The Biden administration said on Friday that it was delaying a decision on whether to ban menthol cigarettes, effectively quashing a proposal that has divided Black American voters and fueled million-dollar lobbying campaigns from the tobacco industry in this presidential election year.

The White House has faced considerable resistance from the cigarette companies that would lose billions of dollars if they could no longer sell menthol cigarettes. Opponents took to the airwaves to warn of a spike in cartel traffic along the border from counterfeit cigarette smuggling and of police violence targeting Black residents if a ban were in force.

Those efforts posed risks for President Biden, whose support among Black voters has at times slipped in recent months.

Some of Mr. Biden’s top health officials have said that a ban would save lives and protect against lung cancer, which is a higher risk for Black smokers, who have historically favored menthol cigarettes and are heavily targeted by tobacco companies.

“This rule has garnered historic attention, and the public comment period has yielded an immense amount of feedback, including from various elements of the civil rights and criminal justice movement,” Xavier Becerra, the health and human services secretary, said in a statement. “It’s clear that there are still more conversations to have, and that will take significantly more time.”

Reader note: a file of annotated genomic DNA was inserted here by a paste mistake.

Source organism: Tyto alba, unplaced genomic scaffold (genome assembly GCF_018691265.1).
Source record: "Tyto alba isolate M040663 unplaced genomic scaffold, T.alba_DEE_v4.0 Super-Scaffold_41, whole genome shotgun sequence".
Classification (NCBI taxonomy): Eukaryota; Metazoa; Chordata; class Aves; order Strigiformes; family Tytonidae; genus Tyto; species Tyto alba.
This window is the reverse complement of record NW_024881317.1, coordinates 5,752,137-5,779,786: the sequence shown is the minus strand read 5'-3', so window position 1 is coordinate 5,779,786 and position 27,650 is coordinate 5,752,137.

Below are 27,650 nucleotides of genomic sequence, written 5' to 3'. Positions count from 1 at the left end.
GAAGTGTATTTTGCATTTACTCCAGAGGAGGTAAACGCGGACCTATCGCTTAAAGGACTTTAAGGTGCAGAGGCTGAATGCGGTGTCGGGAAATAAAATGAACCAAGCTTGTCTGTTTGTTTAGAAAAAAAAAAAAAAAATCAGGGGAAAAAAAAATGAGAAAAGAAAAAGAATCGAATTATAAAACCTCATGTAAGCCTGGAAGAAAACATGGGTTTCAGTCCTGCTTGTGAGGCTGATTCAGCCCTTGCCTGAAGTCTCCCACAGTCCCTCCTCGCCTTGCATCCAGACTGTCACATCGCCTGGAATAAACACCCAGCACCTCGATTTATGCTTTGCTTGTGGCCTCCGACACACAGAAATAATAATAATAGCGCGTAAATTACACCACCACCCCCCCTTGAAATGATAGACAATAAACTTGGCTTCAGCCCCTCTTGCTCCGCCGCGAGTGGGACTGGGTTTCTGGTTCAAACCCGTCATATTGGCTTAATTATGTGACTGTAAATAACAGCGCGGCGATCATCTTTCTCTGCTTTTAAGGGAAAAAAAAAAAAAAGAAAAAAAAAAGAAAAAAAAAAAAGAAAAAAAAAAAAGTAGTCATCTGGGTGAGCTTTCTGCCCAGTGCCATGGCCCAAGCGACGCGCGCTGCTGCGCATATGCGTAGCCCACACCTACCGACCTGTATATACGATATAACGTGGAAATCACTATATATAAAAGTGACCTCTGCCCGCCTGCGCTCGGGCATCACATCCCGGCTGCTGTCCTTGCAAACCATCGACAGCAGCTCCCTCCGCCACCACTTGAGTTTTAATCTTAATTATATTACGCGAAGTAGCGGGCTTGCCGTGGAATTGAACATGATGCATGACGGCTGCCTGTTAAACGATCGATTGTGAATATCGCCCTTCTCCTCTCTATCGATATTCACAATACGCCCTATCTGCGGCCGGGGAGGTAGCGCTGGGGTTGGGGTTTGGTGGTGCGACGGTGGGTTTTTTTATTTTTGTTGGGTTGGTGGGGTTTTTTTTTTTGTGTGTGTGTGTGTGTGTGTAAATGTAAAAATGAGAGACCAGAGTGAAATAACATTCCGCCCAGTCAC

The decision highlighted a debate among senior federal officials over how to weigh the political and legal consequences of a ban against public health.

A White House spokeswoman declined to comment and referred to Mr. Becerra’s statement.

Mr. Becerra, the administration’s highest-ranking health official, said in an interview earlier this year that he had continued to push the White House to support the ban.

“We started to pull together all the elements of a good proposal to move on something we’ve known for decades: that menthol is killing Americans in disproportionate numbers when it comes to smoking,” he said.

“It should surprise no one that we’re continuing to push ’til the very end,” he said in the interview.

Dr. Robert Califf, the Food and Drug Administration commissioner and a supporter of the ban, told House lawmakers at a budget hearing this month that he hoped regulators would be able to issue a decision by the end of the year.

“It’s one of our top priorities, so I would sure hope so,” he said.

Dr. Califf said that as a cardiologist who had practiced for more than three decades, he had seen more people die from tobacco-related illness “than almost any physician, because I was an intensivist who dealt with the end stage of the disease.”

“From the point of view of the F.D.A. and me as an individual, given what I’ve seen in my life, we’re talking about over the next 30 years, probably 600,000 deaths that could be averted,” Dr. Califf said. Most would be Black Americans who are consumers the industry targets, he added.